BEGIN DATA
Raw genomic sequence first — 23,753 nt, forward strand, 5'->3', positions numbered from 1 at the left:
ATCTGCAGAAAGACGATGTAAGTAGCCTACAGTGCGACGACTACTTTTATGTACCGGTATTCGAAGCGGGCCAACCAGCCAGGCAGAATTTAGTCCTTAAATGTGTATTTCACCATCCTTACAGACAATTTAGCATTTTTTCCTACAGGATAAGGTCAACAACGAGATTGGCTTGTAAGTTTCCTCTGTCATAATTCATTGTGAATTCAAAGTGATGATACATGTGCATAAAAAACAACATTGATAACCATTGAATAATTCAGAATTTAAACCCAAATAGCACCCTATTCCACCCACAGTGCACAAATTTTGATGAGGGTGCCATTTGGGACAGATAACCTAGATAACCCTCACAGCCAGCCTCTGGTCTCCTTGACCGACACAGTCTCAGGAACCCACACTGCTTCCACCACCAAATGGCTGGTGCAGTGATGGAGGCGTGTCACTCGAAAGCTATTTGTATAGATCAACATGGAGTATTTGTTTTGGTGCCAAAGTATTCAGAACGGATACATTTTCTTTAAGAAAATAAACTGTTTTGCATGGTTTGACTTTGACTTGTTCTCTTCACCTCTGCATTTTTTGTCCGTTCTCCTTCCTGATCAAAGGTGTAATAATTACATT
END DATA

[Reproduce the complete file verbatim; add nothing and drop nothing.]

Raw genomic sequence first — 23,753 nt, forward strand, 5'->3', positions numbered from 1 at the left:
ATCTGCAGAAAGACGATGTAAGTAGCCTACAGTGCGACGACTACTTTTATGTACCGGTATTCGAAGCGGGCCAACCAGCCAGGCAGAATTTAGTCCTTAAATGTGTATTTCACCATCCTTACAGACAATTTAGCATTTTTTCCTACAGGATAAGGTCAACAACGAGATTGGCTTGTAAGTTTCCTCTGTCATAATTCATTGTGAATTCAAAGTGATGATACATGTGCATAAAAAACAACATTGATAACCATTGAATAATTCAGAATTTAAACCCAAATAGCACCCTATTCCACCCACAGTGCACAAATTTTGATGAGGGTGCCATTTGGGACAGATAACCTAGATAACCCTCACAGCCAGCCTCTGGTCTCCTTGACCGACACAGTCTCAGGAACCCACACTGCTTCCACCACCAAATGGCTGGTGCAGTGATGGAGGCGTGTCACTCGAAAGCTATTTGTATAGATCAACATGGAGTATTTGTTTTGGTGCCAAAGTATTCAGAACGGATACATTTTCTTTAAGAAAATAAACTGTTTTGCATGGTTTGACTTTGACTTGTTCTCTTCACCTCTGCATTTTTTGTCCGTTCTCCTTCCTGATCAAAGGTGTAATAATTACATT